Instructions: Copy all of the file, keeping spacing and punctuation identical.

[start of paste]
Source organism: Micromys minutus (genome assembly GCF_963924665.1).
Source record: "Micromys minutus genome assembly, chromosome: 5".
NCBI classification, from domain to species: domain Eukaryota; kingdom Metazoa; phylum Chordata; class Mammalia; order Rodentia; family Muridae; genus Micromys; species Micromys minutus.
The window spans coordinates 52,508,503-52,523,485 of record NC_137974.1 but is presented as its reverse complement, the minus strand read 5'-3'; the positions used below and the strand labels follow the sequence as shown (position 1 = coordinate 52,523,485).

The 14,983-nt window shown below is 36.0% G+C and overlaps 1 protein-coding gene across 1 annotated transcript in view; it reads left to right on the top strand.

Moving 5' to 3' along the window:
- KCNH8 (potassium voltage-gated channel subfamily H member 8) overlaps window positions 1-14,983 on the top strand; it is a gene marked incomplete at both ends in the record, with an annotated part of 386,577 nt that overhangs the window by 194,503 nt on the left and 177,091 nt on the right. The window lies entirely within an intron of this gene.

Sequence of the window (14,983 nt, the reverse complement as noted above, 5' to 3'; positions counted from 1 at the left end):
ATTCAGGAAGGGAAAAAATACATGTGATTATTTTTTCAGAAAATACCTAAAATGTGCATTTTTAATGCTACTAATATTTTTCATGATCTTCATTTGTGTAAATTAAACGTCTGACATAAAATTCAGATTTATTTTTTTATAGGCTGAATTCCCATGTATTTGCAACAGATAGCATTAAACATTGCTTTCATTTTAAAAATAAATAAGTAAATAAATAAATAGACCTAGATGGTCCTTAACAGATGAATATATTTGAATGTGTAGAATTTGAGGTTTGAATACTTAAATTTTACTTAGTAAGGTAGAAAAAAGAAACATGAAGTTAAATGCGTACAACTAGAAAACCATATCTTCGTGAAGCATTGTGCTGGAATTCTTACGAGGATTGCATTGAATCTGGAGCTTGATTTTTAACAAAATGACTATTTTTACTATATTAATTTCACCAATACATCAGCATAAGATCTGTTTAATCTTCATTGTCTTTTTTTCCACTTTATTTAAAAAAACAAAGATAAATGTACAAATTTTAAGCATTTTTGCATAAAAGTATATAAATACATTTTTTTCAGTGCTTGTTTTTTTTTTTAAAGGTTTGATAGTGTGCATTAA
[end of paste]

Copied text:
Source organism: Micromys minutus (genome assembly GCF_963924665.1).
Source record: "Micromys minutus genome assembly, chromosome: 5".
NCBI classification, from domain to species: domain Eukaryota; kingdom Metazoa; phylum Chordata; class Mammalia; order Rodentia; family Muridae; genus Micromys; species Micromys minutus.
The window spans coordinates 52,508,503-52,523,485 of record NC_137974.1 but is presented as its reverse complement, the minus strand read 5'-3'; the positions used below and the strand labels follow the sequence as shown (position 1 = coordinate 52,523,485).

The 14,983-nt window shown below is 36.0% G+C and overlaps 1 protein-coding gene across 1 annotated transcript in view; it reads left to right on the top strand.

Moving 5' to 3' along the window:
- KCNH8 (potassium voltage-gated channel subfamily H member 8) overlaps window positions 1-14,983 on the top strand; it is a gene marked incomplete at both ends in the record, with an annotated part of 386,577 nt that overhangs the window by 194,503 nt on the left and 177,091 nt on the right. The window lies entirely within an intron of this gene.

Sequence of the window (14,983 nt, the reverse complement as noted above, 5' to 3'; positions counted from 1 at the left end):
ATTCAGGAAGGGAAAAAATACATGTGATTATTTTTTCAGAAAATACCTAAAATGTGCATTTTTAATGCTACTAATATTTTTCATGATCTTCATTTGTGTAAATTAAACGTCTGACATAAAATTCAGATTTATTTTTTTATAGGCTGAATTCCCATGTATTTGCAACAGATAGCATTAAACATTGCTTTCATTTTAAAAATAAATAAGTAAATAAATAAATAGACCTAGATGGTCCTTAACAGATGAATATATTTGAATGTGTAGAATTTGAGGTTTGAATACTTAAATTTTACTTAGTAAGGTAGAAAAAAGAAACATGAAGTTAAATGCGTACAACTAGAAAACCATATCTTCGTGAAGCATTGTGCTGGAATTCTTACGAGGATTGCATTGAATCTGGAGCTTGATTTTTAACAAAATGACTATTTTTACTATATTAATTTCACCAATACATCAGCATAAGATCTGTTTAATCTTCATTGTCTTTTTTTCCACTTTATTTAAAAAAACAAAGATAAATGTACAAATTTTAAGCATTTTTGCATAAAAGTATATAAATACATTTTTTTCAGTGCTTGTTTTTTTTTTTAAAGGTTTGATAGTGTGCATTAA